Pride Post II. Why We Fight

My people are the gay people. I am half Latino and half black-they are my people also. I want my people to know that we can live above the mess in our communities and be who we are.
—Kiya Morton

I’m astonished at how each of them has managed, while most of them are just out of their teens (and one of them still is a teen), to face down troubles and challenges and out-and-out evil that would kill a battalion of lesser folk. I am humbled by their inner strength. When I feel depressed about things, I think of them — and suddenly my life and what I thought were “problems” is snapped abruptly back into perspective.Phoenix Woman, via Firedoglake, “These People Are Much Braver Than I Am,” on the four young winners of the 2007 Colin Higgins Youth Courage Awards:

Born and raised in rural Illinois, the son of Muslim, Lebanese parents, experienced anti-Arab harassment throughout his childhood, which intensified after 9/11. When Ali came out his senior year, he was rejected by his friends and came under the scrutiny of his parents. He quickly forgave all for hurting him, even his parents, knowing their backgrounds of having suffered prejudice first hand. Ali now works to put himself through DePaul University, where he is involved in Students for Justice in Palestine, in coalition with Students of Islam, Feminists in Action and the campus LGBT organization. His goal is to increase acceptance of LGBTQ youth of color and Middle Eastern descent in the mainstream community, as well as carry a gay liberation movement to the Middle East, so that all communities “are accepting of racial and gender diversity.”

Ryan grew up on a Cheyenne River Sioux Tribe reservation in South Dakota and was raised by his grandfather. At age nine, Ryan came out to his sisters and to his homophobic community at age twelve. His grandfather shunned him and put him into counseling “to make him straight.” At the age of 15, Ryan began being shuttled between foster and group homes. Determined to preserve, he graduated a year and a half early from high school and moved to Rapid City where he obtained a nursing certificate. But even at the nursing home at which he works, he still experiences homophobia, mainly because of his appearance. He volunteers at the local LGBTQ center and conducts outreach to Native American reservations and schools in an effort to educate youth about the traditional cultural ways, which accepted and honored “Two Spirit” people. His goal is to become a Registered Nurse and return to his reservation to help do HIV prevention and counseling, hoping this program will be replicated in reservations across the country.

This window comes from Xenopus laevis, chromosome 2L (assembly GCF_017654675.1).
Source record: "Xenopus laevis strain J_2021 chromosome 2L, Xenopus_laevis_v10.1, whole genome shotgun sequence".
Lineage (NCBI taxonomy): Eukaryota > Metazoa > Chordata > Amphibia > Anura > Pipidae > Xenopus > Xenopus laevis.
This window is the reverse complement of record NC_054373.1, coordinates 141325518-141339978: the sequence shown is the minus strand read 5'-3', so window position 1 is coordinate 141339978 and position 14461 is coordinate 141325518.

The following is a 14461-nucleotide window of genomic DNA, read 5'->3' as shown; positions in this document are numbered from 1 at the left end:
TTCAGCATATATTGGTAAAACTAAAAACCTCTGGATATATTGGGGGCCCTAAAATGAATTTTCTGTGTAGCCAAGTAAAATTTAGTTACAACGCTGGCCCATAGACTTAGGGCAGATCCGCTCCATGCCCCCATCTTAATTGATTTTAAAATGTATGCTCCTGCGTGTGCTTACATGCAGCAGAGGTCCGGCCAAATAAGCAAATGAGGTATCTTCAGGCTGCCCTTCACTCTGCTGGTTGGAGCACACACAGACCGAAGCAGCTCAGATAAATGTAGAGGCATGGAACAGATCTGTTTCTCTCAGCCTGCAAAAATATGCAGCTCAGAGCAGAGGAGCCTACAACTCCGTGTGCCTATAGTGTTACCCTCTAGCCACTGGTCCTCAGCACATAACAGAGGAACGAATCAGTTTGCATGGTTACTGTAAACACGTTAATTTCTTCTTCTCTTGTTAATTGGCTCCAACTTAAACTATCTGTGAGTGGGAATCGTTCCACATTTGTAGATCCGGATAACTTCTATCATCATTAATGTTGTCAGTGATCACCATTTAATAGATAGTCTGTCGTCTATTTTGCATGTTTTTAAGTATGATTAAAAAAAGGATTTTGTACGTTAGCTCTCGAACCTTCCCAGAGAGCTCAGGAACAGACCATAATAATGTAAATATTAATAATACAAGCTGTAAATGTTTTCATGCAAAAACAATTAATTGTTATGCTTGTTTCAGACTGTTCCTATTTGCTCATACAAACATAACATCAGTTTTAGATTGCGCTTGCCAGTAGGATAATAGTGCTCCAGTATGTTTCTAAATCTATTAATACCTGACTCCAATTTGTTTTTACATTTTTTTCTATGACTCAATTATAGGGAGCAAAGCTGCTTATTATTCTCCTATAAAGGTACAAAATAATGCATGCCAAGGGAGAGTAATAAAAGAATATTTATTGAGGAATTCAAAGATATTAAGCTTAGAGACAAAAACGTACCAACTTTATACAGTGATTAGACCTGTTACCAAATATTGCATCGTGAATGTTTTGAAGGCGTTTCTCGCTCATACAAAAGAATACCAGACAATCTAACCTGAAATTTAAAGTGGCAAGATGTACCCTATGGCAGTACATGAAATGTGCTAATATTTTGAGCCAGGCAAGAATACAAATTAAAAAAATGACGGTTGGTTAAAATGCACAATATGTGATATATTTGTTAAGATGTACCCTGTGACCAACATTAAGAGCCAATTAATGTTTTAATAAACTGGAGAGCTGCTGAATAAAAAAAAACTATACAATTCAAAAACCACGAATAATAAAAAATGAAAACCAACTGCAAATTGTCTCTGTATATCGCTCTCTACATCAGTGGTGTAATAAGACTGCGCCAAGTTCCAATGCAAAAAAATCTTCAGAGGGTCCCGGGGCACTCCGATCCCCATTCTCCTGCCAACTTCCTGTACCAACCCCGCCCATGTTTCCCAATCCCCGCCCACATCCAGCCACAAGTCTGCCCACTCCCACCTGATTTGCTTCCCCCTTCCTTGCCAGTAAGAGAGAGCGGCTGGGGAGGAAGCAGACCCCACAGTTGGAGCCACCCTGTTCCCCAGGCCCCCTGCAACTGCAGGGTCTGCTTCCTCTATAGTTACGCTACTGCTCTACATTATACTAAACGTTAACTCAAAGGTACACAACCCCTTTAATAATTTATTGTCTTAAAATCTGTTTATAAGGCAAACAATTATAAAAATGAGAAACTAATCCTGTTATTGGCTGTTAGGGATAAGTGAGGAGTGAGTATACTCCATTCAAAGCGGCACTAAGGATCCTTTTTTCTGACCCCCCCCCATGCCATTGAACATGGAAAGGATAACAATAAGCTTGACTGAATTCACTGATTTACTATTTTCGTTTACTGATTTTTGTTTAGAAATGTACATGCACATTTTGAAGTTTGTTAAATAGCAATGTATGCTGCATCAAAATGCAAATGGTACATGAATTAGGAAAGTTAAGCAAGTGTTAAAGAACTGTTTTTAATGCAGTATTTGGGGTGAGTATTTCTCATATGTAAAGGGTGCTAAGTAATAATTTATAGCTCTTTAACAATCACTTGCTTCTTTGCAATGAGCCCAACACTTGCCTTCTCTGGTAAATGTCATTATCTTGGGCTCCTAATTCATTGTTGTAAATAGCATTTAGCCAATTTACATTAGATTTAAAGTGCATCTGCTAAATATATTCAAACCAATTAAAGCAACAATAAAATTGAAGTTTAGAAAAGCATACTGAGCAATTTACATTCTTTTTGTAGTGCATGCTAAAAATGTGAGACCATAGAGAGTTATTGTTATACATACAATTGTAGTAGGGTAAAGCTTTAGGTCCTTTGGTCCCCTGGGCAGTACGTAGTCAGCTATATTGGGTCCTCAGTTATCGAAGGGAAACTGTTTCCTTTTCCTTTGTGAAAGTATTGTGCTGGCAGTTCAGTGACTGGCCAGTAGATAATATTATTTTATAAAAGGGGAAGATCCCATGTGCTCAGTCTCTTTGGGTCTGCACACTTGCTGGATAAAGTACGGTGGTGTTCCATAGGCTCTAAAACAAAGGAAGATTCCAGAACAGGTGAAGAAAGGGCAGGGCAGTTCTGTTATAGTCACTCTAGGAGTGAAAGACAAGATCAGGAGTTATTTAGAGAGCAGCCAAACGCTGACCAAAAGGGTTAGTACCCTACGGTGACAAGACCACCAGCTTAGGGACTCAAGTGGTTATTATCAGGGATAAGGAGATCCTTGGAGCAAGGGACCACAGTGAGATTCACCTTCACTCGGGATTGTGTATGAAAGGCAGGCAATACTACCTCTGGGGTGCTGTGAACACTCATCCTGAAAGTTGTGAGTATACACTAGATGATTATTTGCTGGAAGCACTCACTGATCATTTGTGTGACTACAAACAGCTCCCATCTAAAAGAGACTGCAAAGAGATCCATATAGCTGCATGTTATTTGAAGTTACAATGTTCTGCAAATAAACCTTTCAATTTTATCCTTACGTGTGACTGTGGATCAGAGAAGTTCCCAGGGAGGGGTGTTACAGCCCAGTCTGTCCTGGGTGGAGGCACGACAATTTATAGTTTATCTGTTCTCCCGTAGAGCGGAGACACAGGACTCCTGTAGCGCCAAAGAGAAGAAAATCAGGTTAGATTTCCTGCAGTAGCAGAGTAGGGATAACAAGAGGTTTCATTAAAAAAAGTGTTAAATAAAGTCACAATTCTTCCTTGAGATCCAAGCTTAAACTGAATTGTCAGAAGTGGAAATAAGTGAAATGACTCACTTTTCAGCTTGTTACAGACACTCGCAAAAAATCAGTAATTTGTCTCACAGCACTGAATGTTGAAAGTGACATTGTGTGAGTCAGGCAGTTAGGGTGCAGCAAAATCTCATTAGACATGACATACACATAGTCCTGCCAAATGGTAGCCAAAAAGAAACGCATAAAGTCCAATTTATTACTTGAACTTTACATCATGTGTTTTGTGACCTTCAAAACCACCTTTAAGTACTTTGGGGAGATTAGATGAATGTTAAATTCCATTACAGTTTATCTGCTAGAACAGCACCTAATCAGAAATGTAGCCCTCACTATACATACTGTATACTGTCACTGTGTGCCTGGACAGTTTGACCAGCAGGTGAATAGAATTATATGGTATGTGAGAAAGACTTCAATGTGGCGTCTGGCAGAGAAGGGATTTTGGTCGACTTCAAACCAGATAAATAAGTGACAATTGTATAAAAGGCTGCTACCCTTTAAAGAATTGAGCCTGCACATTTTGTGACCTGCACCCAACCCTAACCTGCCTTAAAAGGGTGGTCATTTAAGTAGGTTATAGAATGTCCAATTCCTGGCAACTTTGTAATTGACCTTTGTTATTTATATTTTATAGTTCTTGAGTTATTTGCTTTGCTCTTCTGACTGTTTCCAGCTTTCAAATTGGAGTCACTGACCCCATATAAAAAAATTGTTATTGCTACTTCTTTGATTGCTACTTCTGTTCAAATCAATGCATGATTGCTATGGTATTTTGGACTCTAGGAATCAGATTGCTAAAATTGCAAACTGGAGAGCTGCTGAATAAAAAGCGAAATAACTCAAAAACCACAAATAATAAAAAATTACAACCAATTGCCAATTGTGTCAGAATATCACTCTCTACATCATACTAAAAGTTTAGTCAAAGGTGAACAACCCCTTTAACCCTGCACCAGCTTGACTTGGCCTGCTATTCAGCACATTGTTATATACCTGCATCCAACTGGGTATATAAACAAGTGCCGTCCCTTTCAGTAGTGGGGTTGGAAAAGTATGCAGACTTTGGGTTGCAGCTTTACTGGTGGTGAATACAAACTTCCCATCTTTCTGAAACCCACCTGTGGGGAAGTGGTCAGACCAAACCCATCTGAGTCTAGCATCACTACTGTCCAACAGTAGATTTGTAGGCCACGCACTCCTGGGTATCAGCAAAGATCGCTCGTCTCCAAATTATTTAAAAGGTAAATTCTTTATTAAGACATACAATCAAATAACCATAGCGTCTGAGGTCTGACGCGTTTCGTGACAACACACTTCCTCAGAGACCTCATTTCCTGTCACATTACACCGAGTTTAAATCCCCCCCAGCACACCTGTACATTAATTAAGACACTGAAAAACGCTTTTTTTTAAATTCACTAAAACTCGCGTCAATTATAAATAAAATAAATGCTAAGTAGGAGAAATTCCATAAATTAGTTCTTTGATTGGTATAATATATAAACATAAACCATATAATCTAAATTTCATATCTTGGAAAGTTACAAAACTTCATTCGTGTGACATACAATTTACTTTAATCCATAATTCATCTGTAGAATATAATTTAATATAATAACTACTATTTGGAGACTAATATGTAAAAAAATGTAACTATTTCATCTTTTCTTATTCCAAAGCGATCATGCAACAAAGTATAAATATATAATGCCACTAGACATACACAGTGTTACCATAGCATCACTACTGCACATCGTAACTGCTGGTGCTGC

KIYA (Mack) MORTON, 20
Born a biological male child to teenage parents in urban Philadelphia, was beaten and emotionally abused by older relatives throughout her childhood. Her mother found out she was gay and sent Kiya to a mental institution, which drugged her to make her straight. After several attempts to escape, she ran away for good and at the age of 15 began life as a sex worker, while transitioning to become a girl. Arrested for prostitution, she was placed in a series of group homes, forced back to being a boy, and finally sent to a juvenile detention center, where she was physically and sexually assaulted by the prison staff. She finally escaped the system by claiming she was suicidal. Once out, she protested to the state’s Commissioner of Juvenile Justice about the treatment of transgenders in the state foster care and prisons. Due in part to her efforts, that specific juvenile detention center was shut down and the state incorporated new guidelines for the treatment of all LGBT in state care. Kiya continues to be a tireless advocate for these rights and hopes through study to become a professional photographer.

Born and raised in poverty in New York by a single parent, experienced sexual and physical violence as a child, and later, in her teens, because of her perceived sexuality. After 9/11, she became the target of severe anti-Arab harassment. At the age of 15, she became a member of the national board of directors of GLSEN. In the eighth grade, she received a scholarship to a boarding school, which provided a path to college. At Simmons College, because she was the president off both the campus LGBTQ and Muslim student organizations, she began receiving death threats after her name appeared on an international hit list, released out of Syria, of “16 Women who Shame Islam.” Undeterred, she became active in Project Ijtihad, an international organization working to restore Islam’s tradition of critical thinking, an to reinterpret (not rewrite) the Qu’an with a human-rights lens. Fluent in several languages, she uses a variety of artistic mediums, from dance, to spoken word and photography to express her experiences as a mixed-race, reform-minded Muslim and to instigate positive change.

Video: Good Soldier by Deadlee


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